Lateralization of Route Continuation and Route Order

  • Ineke J. M. van der Ham
  • Jacco van den Hoven
Part of the Lecture Notes in Computer Science book series (LNCS, volume 8684)

Abstract

Navigation is a complex cognitive ability and its structure is still poorly understood. Memory for route continuation and route order are hypothesized to be at least partially separate components of navigation ability. In the current experiment, participants studied a route in virtual reality. The dissociation between route continuation (“what turn did you make here?”) and route order (“which object did you see first?”) was tested in a visual half field paradigm, to assess lateralization patterns. Route continuation showed a left visual field advantage and route order a trend for a right visual field bias. This outcome further substantiates a dissociation between spatial and spatiotemporal aspects of navigation in humans.

Keywords

Lateralization navigation continuation order memory 

Preview

Unable to display preview. Download preview PDF.

Unable to display preview. Download preview PDF.

References

  1. 1.
    Wolbers, T., Hegarty, M.: What determines our navigational abilities? Trends in Cognitive Sciences 14, 138–146 (2010)CrossRefGoogle Scholar
  2. 2.
    Janzen, G., Jansen, C., van Turennout, M.: Memory consolidation of landmarks in good navigators. Hippocampus 18, 40–47 (2008)CrossRefGoogle Scholar
  3. 3.
    Fabiani, M., Friedman, D.: Dissociations between memory for temporal order and recognition memory in aging. Neuropsychologia 35(2), 129–141 (1997)CrossRefGoogle Scholar
  4. 4.
    Hannesson, D.K., Howland, J.G., Phillips, A.G.: Interaction between perirhinal and medial prefrontal cortex is required for temporal order but not recognition memory for objects in rats. The Journal of Neuroscience 24(19), 4596–4604 (2004)CrossRefGoogle Scholar
  5. 5.
    Hannesson, D.K., Vacca, G., Howland, J.G., Phillips, A.G.: Medial prefrontal cortex is involved in spatial temporal order memory but not spatial recognition memory in tests relying on spontaneous exploration in rats. Behavioural Brain Research 153, 273–285 (2004)CrossRefGoogle Scholar
  6. 6.
    Hampstead, B.M., Libon, D.J., Moelter, S.T., Swirsky-Sacchetti, T., Scheffer, L., Platek, S.M., Chute, D.: Temporal order memory differences in Alzheimer’s disease and vascular dementia. Journal of Clinical and Experimental Neuropsychology 32(6), 645–654 (2010)CrossRefGoogle Scholar
  7. 7.
    Ekstrom, A.D., Copara, M.S., Isham, E.A., Wang, W., Yonelinas, A.P.: Dissociable networks involved in spatial and temporal order source retrieval. NeurImage 56, 1803–1813 (2011)CrossRefGoogle Scholar
  8. 8.
    Van der Ham, I.J.M., van Zandvoort, M.J.E., Meilinger, T., Bosch, S.E., Kant, N., Postma, A.: Spatial and temporal aspects of navigation in two neurological patients. Neuroreport 21, 685–689 (2010)Google Scholar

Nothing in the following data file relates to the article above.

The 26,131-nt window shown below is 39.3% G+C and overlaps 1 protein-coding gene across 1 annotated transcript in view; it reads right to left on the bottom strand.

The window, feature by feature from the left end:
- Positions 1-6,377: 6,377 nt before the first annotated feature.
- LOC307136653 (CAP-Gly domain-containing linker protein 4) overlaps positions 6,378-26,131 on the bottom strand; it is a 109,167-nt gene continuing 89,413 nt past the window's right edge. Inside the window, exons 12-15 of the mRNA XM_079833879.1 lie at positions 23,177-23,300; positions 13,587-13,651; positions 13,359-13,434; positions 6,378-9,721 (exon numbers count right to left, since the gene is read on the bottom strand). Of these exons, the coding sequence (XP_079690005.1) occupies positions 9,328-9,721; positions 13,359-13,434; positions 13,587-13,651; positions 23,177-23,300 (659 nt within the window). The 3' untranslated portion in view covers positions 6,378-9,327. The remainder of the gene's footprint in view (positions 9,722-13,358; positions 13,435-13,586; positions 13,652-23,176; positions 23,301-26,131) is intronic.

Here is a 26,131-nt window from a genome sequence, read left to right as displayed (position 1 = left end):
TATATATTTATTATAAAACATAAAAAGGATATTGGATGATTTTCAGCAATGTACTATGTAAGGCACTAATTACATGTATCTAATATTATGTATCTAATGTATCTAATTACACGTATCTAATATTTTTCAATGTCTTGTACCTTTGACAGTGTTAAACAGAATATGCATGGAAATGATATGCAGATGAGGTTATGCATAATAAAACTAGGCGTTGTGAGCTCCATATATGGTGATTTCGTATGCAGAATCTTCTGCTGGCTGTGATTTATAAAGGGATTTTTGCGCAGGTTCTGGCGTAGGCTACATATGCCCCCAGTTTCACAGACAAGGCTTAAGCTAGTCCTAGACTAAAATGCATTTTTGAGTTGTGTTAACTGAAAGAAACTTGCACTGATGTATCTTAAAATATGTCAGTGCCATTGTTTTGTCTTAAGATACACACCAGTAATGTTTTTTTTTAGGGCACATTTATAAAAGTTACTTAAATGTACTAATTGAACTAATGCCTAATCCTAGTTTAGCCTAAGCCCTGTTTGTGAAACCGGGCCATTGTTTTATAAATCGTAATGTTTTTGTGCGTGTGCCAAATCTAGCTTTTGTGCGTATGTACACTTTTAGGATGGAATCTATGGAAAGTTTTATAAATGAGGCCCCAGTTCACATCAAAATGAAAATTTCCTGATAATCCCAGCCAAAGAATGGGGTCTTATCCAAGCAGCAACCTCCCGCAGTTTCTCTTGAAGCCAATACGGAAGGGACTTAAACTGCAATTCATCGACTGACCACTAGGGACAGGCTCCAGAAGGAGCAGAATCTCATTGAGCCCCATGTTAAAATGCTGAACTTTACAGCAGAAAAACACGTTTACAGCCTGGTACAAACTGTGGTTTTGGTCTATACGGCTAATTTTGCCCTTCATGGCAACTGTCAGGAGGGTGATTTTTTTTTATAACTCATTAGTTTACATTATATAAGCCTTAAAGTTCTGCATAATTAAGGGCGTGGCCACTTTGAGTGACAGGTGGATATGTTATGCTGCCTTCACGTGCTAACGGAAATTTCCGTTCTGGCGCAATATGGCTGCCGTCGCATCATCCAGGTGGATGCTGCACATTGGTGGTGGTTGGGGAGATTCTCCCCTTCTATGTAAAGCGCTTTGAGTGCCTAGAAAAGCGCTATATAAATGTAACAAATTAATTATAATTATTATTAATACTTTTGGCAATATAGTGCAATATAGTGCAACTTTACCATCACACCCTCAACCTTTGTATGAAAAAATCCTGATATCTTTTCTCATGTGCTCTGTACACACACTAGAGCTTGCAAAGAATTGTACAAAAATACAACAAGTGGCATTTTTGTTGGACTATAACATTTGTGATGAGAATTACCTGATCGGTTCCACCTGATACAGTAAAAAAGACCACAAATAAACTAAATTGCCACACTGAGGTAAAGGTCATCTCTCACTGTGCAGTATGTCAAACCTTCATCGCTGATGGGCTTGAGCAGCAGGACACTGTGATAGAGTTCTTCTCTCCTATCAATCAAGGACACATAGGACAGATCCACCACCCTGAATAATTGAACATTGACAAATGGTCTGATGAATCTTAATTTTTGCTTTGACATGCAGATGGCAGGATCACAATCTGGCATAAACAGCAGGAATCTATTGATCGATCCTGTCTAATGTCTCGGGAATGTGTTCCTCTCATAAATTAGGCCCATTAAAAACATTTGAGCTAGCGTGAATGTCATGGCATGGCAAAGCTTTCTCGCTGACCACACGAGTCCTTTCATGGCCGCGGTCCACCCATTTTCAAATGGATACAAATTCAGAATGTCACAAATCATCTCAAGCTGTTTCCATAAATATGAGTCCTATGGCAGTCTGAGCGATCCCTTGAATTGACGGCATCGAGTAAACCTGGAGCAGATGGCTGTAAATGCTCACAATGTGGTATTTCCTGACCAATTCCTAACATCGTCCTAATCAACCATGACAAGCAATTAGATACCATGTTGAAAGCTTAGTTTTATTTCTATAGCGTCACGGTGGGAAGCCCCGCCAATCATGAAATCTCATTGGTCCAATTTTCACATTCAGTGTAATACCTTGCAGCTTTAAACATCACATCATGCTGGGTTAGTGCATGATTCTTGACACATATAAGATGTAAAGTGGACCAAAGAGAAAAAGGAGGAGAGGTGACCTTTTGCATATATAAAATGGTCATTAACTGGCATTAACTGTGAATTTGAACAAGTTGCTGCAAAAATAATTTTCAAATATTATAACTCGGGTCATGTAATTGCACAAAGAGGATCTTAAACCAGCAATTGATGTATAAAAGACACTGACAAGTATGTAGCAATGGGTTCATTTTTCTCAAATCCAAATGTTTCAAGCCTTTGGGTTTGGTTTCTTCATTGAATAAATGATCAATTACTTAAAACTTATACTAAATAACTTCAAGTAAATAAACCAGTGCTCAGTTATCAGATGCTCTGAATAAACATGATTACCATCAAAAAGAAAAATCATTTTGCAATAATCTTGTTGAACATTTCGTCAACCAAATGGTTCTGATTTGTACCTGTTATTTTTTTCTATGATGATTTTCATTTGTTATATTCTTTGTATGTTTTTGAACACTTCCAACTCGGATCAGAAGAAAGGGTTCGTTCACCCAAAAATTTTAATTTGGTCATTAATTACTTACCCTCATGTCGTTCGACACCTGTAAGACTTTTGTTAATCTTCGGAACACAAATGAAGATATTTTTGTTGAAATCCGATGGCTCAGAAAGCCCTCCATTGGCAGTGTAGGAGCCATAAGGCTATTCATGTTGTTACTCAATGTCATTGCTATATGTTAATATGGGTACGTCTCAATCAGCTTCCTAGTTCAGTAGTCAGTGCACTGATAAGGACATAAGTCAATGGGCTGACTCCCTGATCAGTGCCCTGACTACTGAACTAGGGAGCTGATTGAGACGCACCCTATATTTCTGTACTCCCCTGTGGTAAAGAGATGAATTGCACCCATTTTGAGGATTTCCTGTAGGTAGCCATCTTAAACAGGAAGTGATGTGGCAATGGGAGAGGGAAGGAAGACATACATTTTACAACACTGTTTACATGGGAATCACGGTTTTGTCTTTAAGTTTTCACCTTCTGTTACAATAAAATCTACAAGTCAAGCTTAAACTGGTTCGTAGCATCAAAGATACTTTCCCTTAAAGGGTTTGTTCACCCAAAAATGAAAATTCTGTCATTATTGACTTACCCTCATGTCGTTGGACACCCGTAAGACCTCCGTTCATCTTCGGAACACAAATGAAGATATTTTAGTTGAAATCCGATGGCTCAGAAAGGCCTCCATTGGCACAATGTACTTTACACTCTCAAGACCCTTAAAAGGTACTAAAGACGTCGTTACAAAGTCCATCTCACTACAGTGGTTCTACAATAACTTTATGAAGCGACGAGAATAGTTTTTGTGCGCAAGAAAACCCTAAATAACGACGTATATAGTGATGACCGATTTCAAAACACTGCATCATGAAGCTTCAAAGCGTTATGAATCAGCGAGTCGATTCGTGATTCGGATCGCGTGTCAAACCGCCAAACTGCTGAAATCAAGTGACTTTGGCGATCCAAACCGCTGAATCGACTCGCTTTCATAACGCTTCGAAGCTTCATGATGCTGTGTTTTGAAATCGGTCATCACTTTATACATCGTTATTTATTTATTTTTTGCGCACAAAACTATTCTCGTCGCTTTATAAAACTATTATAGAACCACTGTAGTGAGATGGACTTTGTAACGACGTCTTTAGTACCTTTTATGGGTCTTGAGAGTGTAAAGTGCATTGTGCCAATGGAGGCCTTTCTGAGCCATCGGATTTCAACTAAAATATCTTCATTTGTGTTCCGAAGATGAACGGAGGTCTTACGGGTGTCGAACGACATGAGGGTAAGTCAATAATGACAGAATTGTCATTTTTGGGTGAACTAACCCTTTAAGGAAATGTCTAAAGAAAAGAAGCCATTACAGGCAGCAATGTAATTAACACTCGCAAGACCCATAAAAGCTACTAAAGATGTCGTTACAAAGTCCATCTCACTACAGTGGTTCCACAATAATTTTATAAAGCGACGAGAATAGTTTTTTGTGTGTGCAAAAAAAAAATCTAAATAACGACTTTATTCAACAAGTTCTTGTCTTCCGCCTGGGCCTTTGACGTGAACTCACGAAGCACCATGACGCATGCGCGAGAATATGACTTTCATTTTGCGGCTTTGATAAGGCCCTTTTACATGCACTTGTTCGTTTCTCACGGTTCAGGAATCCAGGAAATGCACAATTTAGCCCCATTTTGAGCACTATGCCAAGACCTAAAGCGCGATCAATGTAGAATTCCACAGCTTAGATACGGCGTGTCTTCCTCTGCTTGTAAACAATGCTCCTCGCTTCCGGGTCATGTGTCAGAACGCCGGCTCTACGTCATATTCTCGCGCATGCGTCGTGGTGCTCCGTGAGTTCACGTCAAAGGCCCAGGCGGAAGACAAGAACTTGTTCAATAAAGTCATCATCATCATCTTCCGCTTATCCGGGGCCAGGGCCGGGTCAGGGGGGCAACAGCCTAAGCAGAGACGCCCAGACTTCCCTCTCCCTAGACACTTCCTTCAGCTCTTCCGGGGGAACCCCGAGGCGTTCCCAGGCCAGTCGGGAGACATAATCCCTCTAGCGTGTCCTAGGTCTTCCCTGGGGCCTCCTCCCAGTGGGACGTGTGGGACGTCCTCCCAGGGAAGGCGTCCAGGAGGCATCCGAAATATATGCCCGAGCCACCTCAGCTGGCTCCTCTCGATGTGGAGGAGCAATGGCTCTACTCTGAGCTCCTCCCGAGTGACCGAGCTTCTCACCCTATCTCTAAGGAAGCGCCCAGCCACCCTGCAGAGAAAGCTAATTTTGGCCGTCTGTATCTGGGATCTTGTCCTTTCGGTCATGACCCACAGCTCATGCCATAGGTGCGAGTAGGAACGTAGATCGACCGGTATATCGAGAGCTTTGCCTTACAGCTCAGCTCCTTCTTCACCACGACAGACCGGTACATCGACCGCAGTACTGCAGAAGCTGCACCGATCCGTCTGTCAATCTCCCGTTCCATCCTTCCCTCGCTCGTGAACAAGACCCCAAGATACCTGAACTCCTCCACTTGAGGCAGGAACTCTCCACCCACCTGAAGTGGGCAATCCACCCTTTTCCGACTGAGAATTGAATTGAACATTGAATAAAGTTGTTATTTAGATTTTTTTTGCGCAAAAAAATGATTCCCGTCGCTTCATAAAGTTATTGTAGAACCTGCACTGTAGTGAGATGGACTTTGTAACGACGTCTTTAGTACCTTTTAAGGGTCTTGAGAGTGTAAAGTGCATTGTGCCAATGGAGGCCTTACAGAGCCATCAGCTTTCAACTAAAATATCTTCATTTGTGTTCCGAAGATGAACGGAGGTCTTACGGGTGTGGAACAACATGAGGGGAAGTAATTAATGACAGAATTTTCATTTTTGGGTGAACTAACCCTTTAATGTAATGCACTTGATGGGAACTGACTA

9. 9.
    Chrastil, E.R.: Neural evidence supports a novel framework for spatial navigation. Psychonomic Bulletin and Review 20, 208–227 (2013)CrossRefGoogle Scholar
  10. 10.
    Van der Ham, I.J.M., Kant, N., Postma, A., Visser-Meily, J.M.A.: Is navigation ability a problem in mild stroke patients? Insights from self-reported navigation measures. Journal of Rehabilitation Medicine 45, 429–433 (2013)CrossRefGoogle Scholar
  11. 11.
    O’Keefe, J., Nadel, L.: The hippocampus as a cognitive map. Clarendon Press, Oxford (1978)Google Scholar
  12. 12.
    Burgess, N., Maguire, E.A., O’Keefe, J.: The human hippocampus and spatial and episodic memory. Neuron 35, 625–641 (2002)CrossRefGoogle Scholar
  13. 13.
    Eichenbaum, H.: Hippocampus: Cognitive processes and neural representations that underlie declarative memory. Neuron 44, 109–120 (2004)CrossRefGoogle Scholar
  14. 14.
    Iglói, K., Doeller, C.F., Barthoz, A., Rondi-Reig, L., Burgess, N.: Lateralized human hippocampal activity predicts navigation based on sequence or place memory. Proceedings of the National Academy of Sciences 107, 14466–14471 (2010)CrossRefGoogle Scholar
  15. 15.
    Bourne, V.J.: The divided visual field paradigm: Methodological considerations. Laterality: Asymmetries of Body, Brain, and Cognition 11(4), 373–393 (2006)Google Scholar
  16. 16.
    Oldfield, R.C.: The assessment and analysis of handedness: The Edinburgh inventory. Neuropsychologia 9, 97–113 (1971)CrossRefGoogle Scholar
  17. 17.
    Brodeur, M.B., Dionne-Dostie, E., Montreuil, T., Lepage, M.: The bank of standardized stimuli (BOSS), a new set of 480 normative photos of objects to be used as visual stimuli in cognitive research. PLoS ONE 5(5), e10773 (2010)CrossRefGoogle Scholar
  18. 18.
    Mathôt, S., Schreij, D., Theeuwes, J.: OpenSesame: An open-source, graphical experiment builder for the social sciences. Behavior Research Methods 44(2), 314–324 (2012)CrossRefGoogle Scholar

Copyright information

© Springer International Publishing Switzerland 2014

Authors and Affiliations

  • Ineke J. M. van der Ham
    • 1
  • Jacco van den Hoven
    • 1
  1. 1.Heidelberglaan 1UtrechtThe Netherlands

Personalised recommendations